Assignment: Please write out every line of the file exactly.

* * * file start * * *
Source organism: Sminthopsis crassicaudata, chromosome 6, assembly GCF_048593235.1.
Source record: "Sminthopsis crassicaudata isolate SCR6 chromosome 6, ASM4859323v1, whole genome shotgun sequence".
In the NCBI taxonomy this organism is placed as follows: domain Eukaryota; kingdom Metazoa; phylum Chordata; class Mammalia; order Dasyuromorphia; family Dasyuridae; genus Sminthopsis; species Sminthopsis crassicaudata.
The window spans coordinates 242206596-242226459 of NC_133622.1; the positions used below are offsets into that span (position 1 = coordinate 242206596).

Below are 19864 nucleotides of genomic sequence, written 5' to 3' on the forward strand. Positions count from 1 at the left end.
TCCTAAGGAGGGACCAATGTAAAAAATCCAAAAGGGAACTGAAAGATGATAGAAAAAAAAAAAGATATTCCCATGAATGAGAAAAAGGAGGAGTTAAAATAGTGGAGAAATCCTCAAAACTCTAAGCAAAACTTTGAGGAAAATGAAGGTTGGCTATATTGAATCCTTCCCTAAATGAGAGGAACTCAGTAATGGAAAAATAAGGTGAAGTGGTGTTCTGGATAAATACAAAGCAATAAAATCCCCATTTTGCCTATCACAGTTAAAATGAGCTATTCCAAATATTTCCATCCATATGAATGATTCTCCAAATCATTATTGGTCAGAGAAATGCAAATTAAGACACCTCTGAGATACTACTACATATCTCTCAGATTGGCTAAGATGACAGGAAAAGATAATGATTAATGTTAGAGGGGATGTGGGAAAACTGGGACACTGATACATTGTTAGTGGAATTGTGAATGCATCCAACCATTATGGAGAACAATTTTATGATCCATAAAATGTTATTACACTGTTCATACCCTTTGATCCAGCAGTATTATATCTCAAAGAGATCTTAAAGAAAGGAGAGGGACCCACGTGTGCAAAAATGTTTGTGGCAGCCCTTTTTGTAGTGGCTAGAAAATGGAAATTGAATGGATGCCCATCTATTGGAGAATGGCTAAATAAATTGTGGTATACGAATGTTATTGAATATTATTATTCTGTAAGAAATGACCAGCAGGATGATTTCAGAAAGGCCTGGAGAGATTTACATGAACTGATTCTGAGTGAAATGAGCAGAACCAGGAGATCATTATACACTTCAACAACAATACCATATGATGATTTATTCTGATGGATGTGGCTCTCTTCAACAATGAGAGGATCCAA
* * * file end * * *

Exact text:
Source organism: Sminthopsis crassicaudata, chromosome 6, assembly GCF_048593235.1.
Source record: "Sminthopsis crassicaudata isolate SCR6 chromosome 6, ASM4859323v1, whole genome shotgun sequence".
In the NCBI taxonomy this organism is placed as follows: domain Eukaryota; kingdom Metazoa; phylum Chordata; class Mammalia; order Dasyuromorphia; family Dasyuridae; genus Sminthopsis; species Sminthopsis crassicaudata.
The window spans coordinates 242206596-242226459 of NC_133622.1; the positions used below are offsets into that span (position 1 = coordinate 242206596).

Below are 19864 nucleotides of genomic sequence, written 5' to 3' on the forward strand. Positions count from 1 at the left end.
TCCTAAGGAGGGACCAATGTAAAAAATCCAAAAGGGAACTGAAAGATGATAGAAAAAAAAAAAGATATTCCCATGAATGAGAAAAAGGAGGAGTTAAAATAGTGGAGAAATCCTCAAAACTCTAAGCAAAACTTTGAGGAAAATGAAGGTTGGCTATATTGAATCCTTCCCTAAATGAGAGGAACTCAGTAATGGAAAAATAAGGTGAAGTGGTGTTCTGGATAAATACAAAGCAATAAAATCCCCATTTTGCCTATCACAGTTAAAATGAGCTATTCCAAATATTTCCATCCATATGAATGATTCTCCAAATCATTATTGGTCAGAGAAATGCAAATTAAGACACCTCTGAGATACTACTACATATCTCTCAGATTGGCTAAGATGACAGGAAAAGATAATGATTAATGTTAGAGGGGATGTGGGAAAACTGGGACACTGATACATTGTTAGTGGAATTGTGAATGCATCCAACCATTATGGAGAACAATTTTATGATCCATAAAATGTTATTACACTGTTCATACCCTTTGATCCAGCAGTATTATATCTCAAAGAGATCTTAAAGAAAGGAGAGGGACCCACGTGTGCAAAAATGTTTGTGGCAGCCCTTTTTGTAGTGGCTAGAAAATGGAAATTGAATGGATGCCCATCTATTGGAGAATGGCTAAATAAATTGTGGTATACGAATGTTATTGAATATTATTATTCTGTAAGAAATGACCAGCAGGATGATTTCAGAAAGGCCTGGAGAGATTTACATGAACTGATTCTGAGTGAAATGAGCAGAACCAGGAGATCATTATACACTTCAACAACAATACCATATGATGATTTATTCTGATGGATGTGGCTCTCTTCAACAATGAGAGGATCCAA